When winging it no longer works: How to have a study breakthrough

Breakthrough moment

Most of us can wing it up until the end of year 10.

We can get by doing the bare minimum.

Read over your notes a few times.
Highlight a few things.
We’re good to go for the test!

So when this approach no longer works in upper school, many students are confused.

It’s a massive shock to their system.

But there is a fundamental difference between upper school and your previous years of schooling. And it’s this …

The content is a lot more challenging.


Because if everything was easy, your brain wouldn’t grow. It simply wouldn’t develop in the ways it needs to be healthy and strong.

But here’s the interesting thing about your brain . . .

Your brain loves comfort and success. It rewards you when you do things that you’re good at (rather than the things you suck at).

But neurologists Doctors Dean and Ayesha Sherzai state your brain needs to be challenged daily. It needs to do things that make it feel uncomfortable (this prevents cognitive decline).

Learning challenging content is just what your brain needs. But with challenging content comes some discomfort and confusion.

Chances are you probably won’t understand a new concept straight away.

Learning a new concept may require engaging in several of the following actions:

• Reading your textbook;
• Watching a video on YouTube of an expert explaining the concept;
• Going for a walk to let the ideas simmer away (i.e. diffuse mode thinking);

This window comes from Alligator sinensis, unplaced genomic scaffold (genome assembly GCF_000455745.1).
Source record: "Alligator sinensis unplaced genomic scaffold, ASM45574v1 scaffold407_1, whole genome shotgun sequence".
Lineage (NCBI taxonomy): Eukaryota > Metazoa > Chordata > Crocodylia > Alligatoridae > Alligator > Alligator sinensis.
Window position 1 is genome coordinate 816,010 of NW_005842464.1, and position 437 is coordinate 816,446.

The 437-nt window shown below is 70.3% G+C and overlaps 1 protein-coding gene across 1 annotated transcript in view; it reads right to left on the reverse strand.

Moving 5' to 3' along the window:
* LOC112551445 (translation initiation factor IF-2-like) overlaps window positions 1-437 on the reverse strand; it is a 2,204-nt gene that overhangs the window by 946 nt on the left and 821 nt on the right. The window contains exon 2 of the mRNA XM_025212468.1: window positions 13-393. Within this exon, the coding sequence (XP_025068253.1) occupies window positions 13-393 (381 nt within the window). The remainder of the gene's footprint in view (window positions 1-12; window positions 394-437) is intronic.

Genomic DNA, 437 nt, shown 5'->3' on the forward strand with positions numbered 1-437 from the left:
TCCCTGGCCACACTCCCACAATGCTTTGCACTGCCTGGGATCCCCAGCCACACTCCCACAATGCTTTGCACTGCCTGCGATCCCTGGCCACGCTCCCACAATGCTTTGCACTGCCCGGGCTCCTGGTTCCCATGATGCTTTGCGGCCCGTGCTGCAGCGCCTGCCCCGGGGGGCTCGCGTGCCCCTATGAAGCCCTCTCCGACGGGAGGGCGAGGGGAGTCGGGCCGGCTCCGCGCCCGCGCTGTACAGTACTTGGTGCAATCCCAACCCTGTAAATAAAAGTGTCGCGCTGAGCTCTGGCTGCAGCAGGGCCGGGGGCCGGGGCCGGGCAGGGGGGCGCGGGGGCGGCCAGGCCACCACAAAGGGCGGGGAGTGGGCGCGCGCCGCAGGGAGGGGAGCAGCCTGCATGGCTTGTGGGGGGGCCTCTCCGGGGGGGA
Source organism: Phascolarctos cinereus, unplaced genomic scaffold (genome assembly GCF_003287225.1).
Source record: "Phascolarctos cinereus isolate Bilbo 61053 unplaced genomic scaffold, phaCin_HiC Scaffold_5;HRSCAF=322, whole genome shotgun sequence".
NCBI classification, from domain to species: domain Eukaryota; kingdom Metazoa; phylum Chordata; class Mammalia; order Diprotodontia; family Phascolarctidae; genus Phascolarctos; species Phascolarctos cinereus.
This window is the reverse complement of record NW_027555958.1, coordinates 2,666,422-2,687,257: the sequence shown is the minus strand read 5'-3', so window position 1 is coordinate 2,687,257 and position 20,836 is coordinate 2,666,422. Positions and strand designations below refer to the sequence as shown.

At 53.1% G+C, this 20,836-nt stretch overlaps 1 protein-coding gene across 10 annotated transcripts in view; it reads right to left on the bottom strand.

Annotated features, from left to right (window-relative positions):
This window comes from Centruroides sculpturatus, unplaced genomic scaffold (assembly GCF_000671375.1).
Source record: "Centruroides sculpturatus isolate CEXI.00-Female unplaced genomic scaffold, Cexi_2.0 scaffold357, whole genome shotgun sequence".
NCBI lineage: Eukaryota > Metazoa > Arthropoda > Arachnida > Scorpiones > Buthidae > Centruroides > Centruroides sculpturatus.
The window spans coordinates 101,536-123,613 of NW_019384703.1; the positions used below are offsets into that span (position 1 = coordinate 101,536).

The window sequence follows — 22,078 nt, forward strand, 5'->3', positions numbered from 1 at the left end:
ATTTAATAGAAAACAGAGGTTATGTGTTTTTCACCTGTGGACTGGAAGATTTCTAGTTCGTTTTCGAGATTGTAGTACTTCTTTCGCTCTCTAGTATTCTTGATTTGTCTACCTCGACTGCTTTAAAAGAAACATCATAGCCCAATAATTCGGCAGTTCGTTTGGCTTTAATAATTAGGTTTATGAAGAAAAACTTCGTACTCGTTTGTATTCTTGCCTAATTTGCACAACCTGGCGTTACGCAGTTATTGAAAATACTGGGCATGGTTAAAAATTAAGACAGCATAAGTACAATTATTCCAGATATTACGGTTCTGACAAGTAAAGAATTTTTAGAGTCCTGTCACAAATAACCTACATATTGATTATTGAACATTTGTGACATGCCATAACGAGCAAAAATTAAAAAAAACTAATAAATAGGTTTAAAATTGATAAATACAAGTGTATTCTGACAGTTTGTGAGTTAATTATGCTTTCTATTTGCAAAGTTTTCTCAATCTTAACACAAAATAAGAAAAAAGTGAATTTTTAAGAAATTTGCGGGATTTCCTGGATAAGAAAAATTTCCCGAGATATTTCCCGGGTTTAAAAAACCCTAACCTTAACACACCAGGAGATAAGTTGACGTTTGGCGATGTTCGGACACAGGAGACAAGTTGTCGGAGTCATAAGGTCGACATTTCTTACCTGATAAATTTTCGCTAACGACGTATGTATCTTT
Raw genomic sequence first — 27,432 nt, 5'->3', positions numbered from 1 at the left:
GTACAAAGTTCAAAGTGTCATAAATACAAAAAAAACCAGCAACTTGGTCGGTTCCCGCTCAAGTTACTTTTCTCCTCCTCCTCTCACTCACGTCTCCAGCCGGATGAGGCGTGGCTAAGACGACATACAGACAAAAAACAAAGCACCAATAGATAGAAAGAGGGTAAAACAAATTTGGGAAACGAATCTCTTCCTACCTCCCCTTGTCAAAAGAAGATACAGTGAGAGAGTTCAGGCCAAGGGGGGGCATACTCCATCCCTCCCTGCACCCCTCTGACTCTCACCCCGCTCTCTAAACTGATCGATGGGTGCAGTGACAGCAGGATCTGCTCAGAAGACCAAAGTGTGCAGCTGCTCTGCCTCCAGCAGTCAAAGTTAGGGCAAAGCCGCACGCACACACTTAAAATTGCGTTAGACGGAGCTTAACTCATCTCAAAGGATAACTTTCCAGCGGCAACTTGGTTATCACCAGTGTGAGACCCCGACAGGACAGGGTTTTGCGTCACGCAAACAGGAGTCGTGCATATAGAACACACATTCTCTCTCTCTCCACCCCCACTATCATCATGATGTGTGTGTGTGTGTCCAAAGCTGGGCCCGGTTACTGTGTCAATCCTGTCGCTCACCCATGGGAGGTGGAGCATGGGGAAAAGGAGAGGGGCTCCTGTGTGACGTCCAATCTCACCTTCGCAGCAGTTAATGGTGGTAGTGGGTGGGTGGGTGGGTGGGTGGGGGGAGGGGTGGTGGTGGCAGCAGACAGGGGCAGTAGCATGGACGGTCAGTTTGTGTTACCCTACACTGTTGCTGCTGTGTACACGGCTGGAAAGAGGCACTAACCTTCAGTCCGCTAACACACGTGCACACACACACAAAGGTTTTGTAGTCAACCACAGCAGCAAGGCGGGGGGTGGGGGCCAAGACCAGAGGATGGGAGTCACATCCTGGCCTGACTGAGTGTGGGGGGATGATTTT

• Reading a simplified explanation on Ducksters;
• Explaining the concept to a friend,your dog and/or the wall;
• Asking the teacher or tutor questions to clarify; and
• Practising doing some past exams and testing yourself with some flash cards (i.e. retrieval practice).

And then, finally, boom! You get it.

You have a breakthrough moment. Suddenly, after all that mental wrestling, you reach a critical threshold. Finally, things start to make sense.

As you go about your studies, you’ll enter what author James Clear calls “the valley of disappointment”.

Figure from Atomic Habits by James Clear

James Clear states:

“We often expect progress to be linear. At the very least, we hope it will come quickly. In reality, the results of our efforts are often delayed. It is not until months or years later that we realize the true value of the previous work we have done. This can result in a “valley of disappointment” where people feel discouraged after putting in weeks or months of hard work without experiencing any results. However, this work was not wasted. It was simply being stored. It is not until much later that the full value of previous efforts is revealed.”

When you’re struggling with a new concept, don’t see this as a waste of time. You’re just passing through the valley of disappointment. If you keep at it (one step at a time), you’ll arrive at a breakthrough.

Sounds like a lot of work, eh?

Well, yes. It is. But that’s how the process goes. It takes time. It takes effort.

You just need to take things one step at a time. Set the bar at a reasonable level. Focus on the process (don’t worry about your results). Because a breakthrough moment is coming.